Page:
a outrance! that those who wage war must go as far as technological advance permits in the destruction of the enemy’s people. As if the Napoleonic wars were perforce fuller of massacres than the French war of Henry V of England. It is not true: the reverse took place. Nor is technological advance particularly relevant; it is mere squeamishness that deters people who would consent to area bombing from the enormous massacres by hand that used once to be committed….
Pacifism and the respect for pacifism is not the only thing that has led to a universal forgetfulness of the law against killing the innocent; but it has had a share in it.
Pacifism presents people with a choice between absolute, utter ruthlessness, and passivity and surrender. With no third (or fourth, or tenth) alternative, healthy people who are not Gnostics or moral poseurs will pick ruthlessness every time. But this is an utterly false choice, one that emerges because our morality has been blunted and dulled by our bad metaphysics—another legacy of Subhumanism.
In To End All Wars, the gifted writer and moralist Adam Hochschild presents a vivid and deeply humane portrait of a small band of principled people who spoke out in England against the First World War. It’s impossible not to admire these men and women who braved contempt and ostracism, penury and prison, to oppose that useless and futile slaughter. Apart from moral uplift, however, another thing you must take away from the book is the sense that their efforts were also futile. And you are led to wonder why. With Anscombe’s remarks in mind, the answer emerges: Instead of making a principled case that this war was needless and wasteful, and offering reasons that drew on the shared, Christian/liberal consensus, these activists urged against the war on grounds of absolute pacifism. In some cases they also invoked socialism—arguing that the working class of every nation ought to unite against their rulers, not fight among themselves. Grounded as their actions were on two false (and more important, unpersuasive) premises, it is no surprise that their slogans were easily drowned out by patriotism that was morphing into jingoism and bloodlust.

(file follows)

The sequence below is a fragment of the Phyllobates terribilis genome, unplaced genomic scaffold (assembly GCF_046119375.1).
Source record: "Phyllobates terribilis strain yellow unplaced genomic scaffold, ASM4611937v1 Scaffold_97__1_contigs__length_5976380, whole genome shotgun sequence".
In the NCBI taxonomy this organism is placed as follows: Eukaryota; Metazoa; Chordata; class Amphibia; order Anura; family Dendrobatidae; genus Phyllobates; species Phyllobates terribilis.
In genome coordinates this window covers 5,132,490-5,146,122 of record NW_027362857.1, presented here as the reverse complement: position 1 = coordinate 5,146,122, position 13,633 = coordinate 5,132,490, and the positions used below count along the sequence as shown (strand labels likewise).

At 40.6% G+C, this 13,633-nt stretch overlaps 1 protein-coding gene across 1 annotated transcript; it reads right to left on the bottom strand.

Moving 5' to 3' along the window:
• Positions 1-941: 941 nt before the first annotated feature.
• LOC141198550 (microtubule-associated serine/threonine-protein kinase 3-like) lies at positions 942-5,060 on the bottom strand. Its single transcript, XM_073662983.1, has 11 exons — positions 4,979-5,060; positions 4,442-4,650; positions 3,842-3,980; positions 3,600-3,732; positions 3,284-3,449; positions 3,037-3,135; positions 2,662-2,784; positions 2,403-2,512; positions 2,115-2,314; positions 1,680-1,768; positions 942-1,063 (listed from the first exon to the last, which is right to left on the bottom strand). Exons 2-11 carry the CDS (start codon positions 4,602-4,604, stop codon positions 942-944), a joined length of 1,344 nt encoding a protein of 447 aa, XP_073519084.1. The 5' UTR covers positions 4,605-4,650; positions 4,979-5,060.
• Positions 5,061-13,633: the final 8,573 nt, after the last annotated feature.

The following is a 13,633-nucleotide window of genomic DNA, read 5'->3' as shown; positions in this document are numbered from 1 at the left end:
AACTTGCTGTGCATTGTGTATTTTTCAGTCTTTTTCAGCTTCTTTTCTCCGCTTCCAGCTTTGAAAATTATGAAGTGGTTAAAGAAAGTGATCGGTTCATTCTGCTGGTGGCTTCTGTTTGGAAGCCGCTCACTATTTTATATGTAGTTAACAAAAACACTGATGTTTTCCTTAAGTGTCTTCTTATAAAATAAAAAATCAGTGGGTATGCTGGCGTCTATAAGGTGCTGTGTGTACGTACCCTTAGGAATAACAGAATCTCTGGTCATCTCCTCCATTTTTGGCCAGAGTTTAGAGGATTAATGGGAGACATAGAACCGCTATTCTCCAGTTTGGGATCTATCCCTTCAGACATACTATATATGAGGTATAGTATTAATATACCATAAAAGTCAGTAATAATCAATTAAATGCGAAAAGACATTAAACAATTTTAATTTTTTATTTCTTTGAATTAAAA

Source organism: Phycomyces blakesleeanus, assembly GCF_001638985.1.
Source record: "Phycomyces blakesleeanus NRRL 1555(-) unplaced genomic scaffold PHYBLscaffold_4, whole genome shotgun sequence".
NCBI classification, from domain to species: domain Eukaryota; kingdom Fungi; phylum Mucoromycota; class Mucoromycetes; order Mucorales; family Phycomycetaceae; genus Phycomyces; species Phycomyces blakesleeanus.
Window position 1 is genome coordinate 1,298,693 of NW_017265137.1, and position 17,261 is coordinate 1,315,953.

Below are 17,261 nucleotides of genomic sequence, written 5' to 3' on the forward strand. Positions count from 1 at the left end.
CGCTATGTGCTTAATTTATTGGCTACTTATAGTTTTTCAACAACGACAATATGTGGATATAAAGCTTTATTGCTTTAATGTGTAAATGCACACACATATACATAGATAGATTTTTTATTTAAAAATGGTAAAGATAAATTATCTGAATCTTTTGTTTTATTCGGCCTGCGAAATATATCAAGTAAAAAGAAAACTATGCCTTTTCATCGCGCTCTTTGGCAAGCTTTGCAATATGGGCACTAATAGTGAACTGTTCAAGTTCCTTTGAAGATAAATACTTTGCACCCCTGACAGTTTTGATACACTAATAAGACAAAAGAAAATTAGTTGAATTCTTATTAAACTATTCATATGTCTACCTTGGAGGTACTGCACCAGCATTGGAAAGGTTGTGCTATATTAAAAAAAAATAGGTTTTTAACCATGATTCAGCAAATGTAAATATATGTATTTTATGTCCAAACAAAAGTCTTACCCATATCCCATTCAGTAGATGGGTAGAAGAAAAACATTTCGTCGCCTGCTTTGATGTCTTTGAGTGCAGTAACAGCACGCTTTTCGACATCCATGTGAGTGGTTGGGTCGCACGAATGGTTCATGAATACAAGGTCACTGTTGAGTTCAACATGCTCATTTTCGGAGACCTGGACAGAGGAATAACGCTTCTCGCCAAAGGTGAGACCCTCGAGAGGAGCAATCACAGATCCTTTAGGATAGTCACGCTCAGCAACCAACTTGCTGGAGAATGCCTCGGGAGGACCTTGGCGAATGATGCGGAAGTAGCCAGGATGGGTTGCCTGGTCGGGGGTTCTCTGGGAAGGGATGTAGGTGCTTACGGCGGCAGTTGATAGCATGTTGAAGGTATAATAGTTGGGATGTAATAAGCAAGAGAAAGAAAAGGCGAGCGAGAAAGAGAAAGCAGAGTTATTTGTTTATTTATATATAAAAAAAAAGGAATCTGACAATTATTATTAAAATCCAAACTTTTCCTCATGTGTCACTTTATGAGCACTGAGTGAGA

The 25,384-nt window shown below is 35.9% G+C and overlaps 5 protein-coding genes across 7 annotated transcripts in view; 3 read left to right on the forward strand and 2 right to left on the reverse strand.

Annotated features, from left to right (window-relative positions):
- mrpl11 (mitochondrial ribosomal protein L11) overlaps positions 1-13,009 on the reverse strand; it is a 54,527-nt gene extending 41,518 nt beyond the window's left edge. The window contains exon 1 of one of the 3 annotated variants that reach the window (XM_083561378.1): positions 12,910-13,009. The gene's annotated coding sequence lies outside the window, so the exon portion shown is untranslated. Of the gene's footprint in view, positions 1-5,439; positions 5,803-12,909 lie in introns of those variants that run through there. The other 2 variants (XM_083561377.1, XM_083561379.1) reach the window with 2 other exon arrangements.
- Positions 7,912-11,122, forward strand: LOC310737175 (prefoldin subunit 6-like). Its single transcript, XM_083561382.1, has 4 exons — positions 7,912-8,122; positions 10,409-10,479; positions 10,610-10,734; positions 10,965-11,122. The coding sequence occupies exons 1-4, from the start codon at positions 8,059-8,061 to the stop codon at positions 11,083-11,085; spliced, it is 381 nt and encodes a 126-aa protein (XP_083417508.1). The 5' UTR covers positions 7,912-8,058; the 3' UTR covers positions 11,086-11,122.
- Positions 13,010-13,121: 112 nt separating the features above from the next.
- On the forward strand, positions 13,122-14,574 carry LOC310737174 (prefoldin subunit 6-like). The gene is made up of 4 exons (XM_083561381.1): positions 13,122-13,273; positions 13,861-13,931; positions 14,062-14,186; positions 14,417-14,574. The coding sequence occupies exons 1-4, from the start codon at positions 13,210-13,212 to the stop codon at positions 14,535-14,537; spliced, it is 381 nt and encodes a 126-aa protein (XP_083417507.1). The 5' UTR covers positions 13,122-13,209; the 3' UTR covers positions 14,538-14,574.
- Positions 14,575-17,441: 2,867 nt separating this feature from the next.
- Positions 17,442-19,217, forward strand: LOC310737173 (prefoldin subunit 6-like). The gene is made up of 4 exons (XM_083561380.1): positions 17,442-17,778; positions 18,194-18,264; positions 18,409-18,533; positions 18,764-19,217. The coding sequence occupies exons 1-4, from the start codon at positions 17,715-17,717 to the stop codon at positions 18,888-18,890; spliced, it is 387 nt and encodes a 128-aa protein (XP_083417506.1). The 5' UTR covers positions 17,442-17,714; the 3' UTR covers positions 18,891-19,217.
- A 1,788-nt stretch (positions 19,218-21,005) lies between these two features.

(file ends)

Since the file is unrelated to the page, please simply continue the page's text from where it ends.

What might have been more effective was a concerted effort by Christians and conservatives on both sides of the conflict to argue that this war was neither just nor necessary. A few such voices emerged, but too few to matter. Pope Benedict XV made just such arguments, but he was ignored. The troops on both sides who forged a spontaneous “Christmas truce” in 1914 were acting in the same spirit. They were threatened with punishment for “mutiny” by military leaders who still imagined that a quick victory was possible. The newly crowned Austro-Hungarian ruler Karl I attempted in 1917 to broker a peace without annexation, even as his German allies schemed to infect Russia with the plague bacillus of Bolshevism. But by that point the combatant nations were too far gone—they had sunk too much wealth and too many lives to settle for anything less than triumph. The very type of men who should have been fighting for a negotiated peace had gotten caught up in the frenzy: G. K. Chesterton and Hilaire Belloc on the one side and Thomas Mann on the other each proclaimed this war a “crusade” for civilization. The poet Charles Péguy had joined the army and died in one of its first battles. The American Catholic bishops, eager to prove their patriotism, flouted the Vatican’s call for peace and urged their congregants to enlist. And so on. The complicity of Christians in furthering this war of unprecedented destruction and futility did more to discredit the churches in the long run than any atheist tract ever published. As Hochschild reported:
Ferocity about the war could be heard everywhere. “Kill Germans! Kill them!” raged one clergyman in a 1915 sermon. “…Not for the sake of killing, but to save the world…. Kill the good as well as the bad…. Kill the young men as well as the old…. Kill those who have shown kindness to our wounded as well as those fiends who crucified the Canadian sergeant [a story then circulating]…. I look upon it as a war for purity. I look upon everybody who dies in it as a martyr.” The speaker was Arthur Winnington-Ingram, the Anglican bishop of London.
Jason Jones and John Zmirak are co-authors of the forthcomingThe Race to Save Our Century,which will be released July 28, the 100th anniversary of the outbreak of World War I.